Tokyo Food Safety Information Center » Good things to know »Food parasites »Kudoa septempunctata - Myxosporidia

Kudoa septempunctata - Myxosporidia

In recent years, cases of food poisoning have occurred across the country where the cause was unclear. Symptoms included transient vomiting and diarrhea several hours after eating, ultimately resulting in victims experiencing minor illness. What many of these cases shared in common was that fresh fish, especially olive flounder sashimi, had been served. An investigation conducted by the Ministry of Health, Labour and Welfare revealed that Kudoa septempunctata, a parasite found in olive flounder, can cause symptoms such as diarrhea in humans.
Food poisoning from Kudoa septempunctata can be prevented by freezing or cooking olive flounder.
Conversely, while eating olive flounder raw is popular, freezing it reduces the quality of the meat and, as such, research is currently exploring means other than freezing for preventing Kudoa septempunctata food poisoning. Initiatives are also being implemented in areas where olive flounder is produced (aquaculture farms) such as monitoring tests prior to shipping and cleaning of breeding environments.

Kudoa septempunctata characteristics

Size Approximately 10 micrometers
Characteristics Spores: Parasitize olive flounder muscle tissue
The details of the Kudoa septempunctata life cycle are still unknown.
In other parasites in the Kudoa genus whose life cycles are understood, the organisms generally move back and forth between parasitizing annelids such as Hediste and fish and do not spread directly between fish. Accordingly, it is believed that Kudoa septempunctata does not transfer between fish in aquaculture farms and tanks.
ヒラメ筋肉中の偽シスト 偽シストの中には多数の胞子が入っている クドア・セプテンプンクタータの胞子
Pseudocyst in olive flounder muscle tissue   Kudoa septempunctata spores

Effects on people

When an olive flounder parasitized by a large number of Kudoa septempunctata (around 10 × 107 Kudoa septempunctata spores per gram of muscle tissue) is eaten by a human, the parasite causes symptoms such as transient diarrhea and vomiting several hours after eating. Such symptoms are slight in degree and recovery is rapid.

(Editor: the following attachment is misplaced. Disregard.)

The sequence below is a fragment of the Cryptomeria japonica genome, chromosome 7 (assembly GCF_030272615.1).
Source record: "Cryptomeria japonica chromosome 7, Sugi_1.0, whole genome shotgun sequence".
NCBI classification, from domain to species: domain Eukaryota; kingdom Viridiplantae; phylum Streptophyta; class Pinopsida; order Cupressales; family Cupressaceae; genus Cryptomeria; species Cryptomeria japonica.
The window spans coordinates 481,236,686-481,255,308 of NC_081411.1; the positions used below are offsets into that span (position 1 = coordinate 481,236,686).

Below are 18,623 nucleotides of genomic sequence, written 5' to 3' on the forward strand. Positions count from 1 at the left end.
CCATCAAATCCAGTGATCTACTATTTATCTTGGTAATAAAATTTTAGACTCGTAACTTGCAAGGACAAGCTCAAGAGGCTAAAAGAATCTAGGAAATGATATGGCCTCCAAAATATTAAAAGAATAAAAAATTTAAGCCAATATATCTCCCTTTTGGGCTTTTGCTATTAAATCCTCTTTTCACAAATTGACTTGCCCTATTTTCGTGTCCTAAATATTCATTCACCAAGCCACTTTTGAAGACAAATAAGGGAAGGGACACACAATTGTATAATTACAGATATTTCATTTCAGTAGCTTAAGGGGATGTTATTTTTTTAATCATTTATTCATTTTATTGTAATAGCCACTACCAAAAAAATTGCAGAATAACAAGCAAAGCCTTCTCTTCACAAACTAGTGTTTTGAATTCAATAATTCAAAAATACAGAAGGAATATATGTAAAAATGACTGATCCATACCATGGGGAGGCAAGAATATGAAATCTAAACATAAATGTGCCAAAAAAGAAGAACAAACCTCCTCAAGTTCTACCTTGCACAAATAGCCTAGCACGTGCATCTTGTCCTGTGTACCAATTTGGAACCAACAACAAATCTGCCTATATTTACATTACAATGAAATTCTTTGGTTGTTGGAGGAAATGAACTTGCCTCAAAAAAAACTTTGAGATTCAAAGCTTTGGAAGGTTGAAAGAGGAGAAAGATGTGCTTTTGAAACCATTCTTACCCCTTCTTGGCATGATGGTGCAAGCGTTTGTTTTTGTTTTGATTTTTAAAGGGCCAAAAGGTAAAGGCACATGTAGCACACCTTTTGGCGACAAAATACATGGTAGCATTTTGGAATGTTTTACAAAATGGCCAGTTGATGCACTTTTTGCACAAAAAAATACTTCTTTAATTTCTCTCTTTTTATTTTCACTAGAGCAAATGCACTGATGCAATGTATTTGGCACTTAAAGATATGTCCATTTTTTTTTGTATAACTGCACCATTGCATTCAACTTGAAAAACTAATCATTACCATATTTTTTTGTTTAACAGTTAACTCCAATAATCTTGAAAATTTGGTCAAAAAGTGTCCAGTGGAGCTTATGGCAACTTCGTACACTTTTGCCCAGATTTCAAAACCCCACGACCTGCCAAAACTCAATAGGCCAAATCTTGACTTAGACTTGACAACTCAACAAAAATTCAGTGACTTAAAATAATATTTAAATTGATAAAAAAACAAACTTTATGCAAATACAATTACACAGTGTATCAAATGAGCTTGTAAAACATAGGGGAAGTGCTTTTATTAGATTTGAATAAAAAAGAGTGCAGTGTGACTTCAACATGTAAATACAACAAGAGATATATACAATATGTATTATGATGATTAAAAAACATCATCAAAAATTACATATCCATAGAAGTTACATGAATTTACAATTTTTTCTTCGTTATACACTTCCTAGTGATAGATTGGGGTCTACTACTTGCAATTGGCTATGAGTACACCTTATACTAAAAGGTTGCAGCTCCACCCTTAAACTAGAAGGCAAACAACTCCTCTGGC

Cases of Kudoa septempunctata food poisoning tend to occur most often in summer (August to October) and only in small numbers from winter to spring (November to May).

Parasitized fish

Olive flounder

Prevention methods

Freeze olive flounder meat at -20° C for at least 4 hours or cook at 75° C for at least 5 minutes to prevent Kudoa septempunctata food poisoning.

Countermeasures taken at aquaculture farms

Existing investigations show that that the ocean regions in which Kudoa septempunctata parasitization has been confirmed in aquaculture farms are limited. They also indicate that there is a high possibility that cases of Kudoa septempunctata parasitization spreading in aquaculture farms were due to the movement of parasitized fry (juvenile fish).
Accordingly, in order to prevent food poisoning from olive flounder, a variety of countermeasures are being taken at aquaculture farms.
Main countermeasures taken at aquaculture farms

  • The introduction of fish not parasitized by Kudoa septempunctata.
  • Breeding management to prevent the mixing of olive flounder with differing breeding histories.
  • Securing breading environments where annelids such as Hediste do not live.
  • Properly managing breeding histories.
  • Conducting testing to confirm an absence of Kudoa septempunctata parasitization prior to shipping.

Currently, the life cycle of Kudoa septempunctata is not fully known. Accordingly, it difficult to establish specific methods for reliably preventing Kudoa septempunctata parasitization in olive flounder, and research is continuing to be conducted.

Terminology

Life cycle
The cycle from parasite egg to larva to development into the adult form and the production of the next generation. When the life cycle of a parasite is understood, it is possible to prevent its parasitization by stopping any of its stages.

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